A shortage of National Health Service dentists in England has led some people to pull out their own teeth - or use super glue to stick crowns back on, a study says. Many dentists abandoned Britain's publicly funded health care system after reforms backfired, leaving a growing number of Britons without access to affordable care.
"I was not surprised to hear those horror stories," said Celestine Bridgeman, 41, of London. "Trying to find good NHS dentists is like trying to hit the lottery because the service is underfunded."
The National Health Service provides care to the vast majority of Britain's people, often for free. Unlike doctors who work for the health service, dentists work on a contract basis and can leave whenever they wish.
Though private treatment by dentists is available, the tradition of publicly funded care means most people rely on it. But now there are fewer dentists to see patients.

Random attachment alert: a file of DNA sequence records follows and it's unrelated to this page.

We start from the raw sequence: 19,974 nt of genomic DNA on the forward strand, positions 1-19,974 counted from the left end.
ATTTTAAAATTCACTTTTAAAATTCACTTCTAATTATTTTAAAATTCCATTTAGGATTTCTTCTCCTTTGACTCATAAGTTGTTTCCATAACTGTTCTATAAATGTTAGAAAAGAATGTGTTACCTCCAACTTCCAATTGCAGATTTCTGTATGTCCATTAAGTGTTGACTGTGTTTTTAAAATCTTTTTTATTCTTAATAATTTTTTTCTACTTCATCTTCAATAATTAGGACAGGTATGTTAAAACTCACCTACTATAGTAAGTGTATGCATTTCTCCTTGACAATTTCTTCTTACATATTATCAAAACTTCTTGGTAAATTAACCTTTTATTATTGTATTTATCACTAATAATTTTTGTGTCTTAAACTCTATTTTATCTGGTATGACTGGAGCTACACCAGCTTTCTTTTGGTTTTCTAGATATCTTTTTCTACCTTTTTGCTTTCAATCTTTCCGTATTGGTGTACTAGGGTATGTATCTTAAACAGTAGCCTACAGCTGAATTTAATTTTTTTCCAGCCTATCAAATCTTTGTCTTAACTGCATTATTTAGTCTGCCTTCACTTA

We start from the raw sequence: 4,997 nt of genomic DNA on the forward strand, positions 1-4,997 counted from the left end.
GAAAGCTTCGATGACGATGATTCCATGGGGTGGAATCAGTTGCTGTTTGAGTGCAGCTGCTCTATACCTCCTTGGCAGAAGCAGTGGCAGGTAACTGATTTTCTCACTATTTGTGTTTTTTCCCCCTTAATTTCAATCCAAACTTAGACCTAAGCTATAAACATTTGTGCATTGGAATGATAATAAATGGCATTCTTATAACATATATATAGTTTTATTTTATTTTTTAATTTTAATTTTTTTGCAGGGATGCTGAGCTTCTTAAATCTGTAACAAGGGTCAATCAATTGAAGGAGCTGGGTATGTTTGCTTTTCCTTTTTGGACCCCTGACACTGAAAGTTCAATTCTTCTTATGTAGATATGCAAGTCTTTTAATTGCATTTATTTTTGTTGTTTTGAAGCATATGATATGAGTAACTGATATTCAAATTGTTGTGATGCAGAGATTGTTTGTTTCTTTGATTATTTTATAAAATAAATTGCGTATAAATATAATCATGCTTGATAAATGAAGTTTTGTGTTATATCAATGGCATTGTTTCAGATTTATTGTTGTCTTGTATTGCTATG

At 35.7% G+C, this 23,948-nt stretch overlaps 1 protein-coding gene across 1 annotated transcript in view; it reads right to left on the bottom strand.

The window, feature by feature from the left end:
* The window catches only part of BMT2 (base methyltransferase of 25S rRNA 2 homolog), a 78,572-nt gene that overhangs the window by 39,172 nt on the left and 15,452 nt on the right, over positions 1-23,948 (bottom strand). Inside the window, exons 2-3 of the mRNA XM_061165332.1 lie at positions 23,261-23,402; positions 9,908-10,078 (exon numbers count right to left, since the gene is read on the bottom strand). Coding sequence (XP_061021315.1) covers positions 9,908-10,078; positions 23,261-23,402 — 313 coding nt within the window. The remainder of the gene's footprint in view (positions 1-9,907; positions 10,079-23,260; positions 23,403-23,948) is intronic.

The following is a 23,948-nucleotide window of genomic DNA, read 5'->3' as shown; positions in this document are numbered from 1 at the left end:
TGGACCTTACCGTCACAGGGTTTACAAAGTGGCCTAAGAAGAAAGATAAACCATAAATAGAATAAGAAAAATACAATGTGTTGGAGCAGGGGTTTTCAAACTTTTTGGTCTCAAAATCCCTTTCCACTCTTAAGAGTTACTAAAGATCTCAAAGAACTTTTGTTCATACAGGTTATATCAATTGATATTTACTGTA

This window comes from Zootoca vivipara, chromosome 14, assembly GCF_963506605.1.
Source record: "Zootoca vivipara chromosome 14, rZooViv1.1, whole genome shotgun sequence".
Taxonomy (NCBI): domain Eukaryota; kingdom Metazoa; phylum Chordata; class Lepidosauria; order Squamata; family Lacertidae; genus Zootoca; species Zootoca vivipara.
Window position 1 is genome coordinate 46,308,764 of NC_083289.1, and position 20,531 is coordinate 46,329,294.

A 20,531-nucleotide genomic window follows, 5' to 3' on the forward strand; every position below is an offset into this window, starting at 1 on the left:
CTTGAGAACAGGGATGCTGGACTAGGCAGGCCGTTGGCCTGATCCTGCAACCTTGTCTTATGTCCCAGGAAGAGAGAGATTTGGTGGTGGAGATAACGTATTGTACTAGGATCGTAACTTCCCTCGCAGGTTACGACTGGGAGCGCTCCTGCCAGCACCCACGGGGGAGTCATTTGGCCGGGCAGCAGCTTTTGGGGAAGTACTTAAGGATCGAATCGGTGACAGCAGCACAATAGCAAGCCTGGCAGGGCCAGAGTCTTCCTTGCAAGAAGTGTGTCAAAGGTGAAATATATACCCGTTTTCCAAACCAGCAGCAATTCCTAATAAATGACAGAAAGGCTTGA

In April 2006, the government reformed National Health Service dentistry in an effort to increase patients' access to treatment and to simplify payments. Dentists objected, complaining it reduced income. Some dentists cut the number of health service patients - or stopped taking them altogether.
Forty-five percent of dentists surveyed said they no longer accept National Health Service patients. In the British study, 78 percent of private dental patients left the National Health Service because their dentist stopped treating NHS patients or they could not find an NHS dentist. Only 15 percent claimed they switched to get better treatment.
British dentists left the government plan because.... they can. What will happen in the US if 45% of primary care docs walk, run, or sprint out the door when they see HillaryCare. Or will she require some sort of bondage or indentured servitude to keep physicians in the plan? 'Trying to find a good HillaryCare physician will be like trying to hit the lottery because the service will be underfunded'.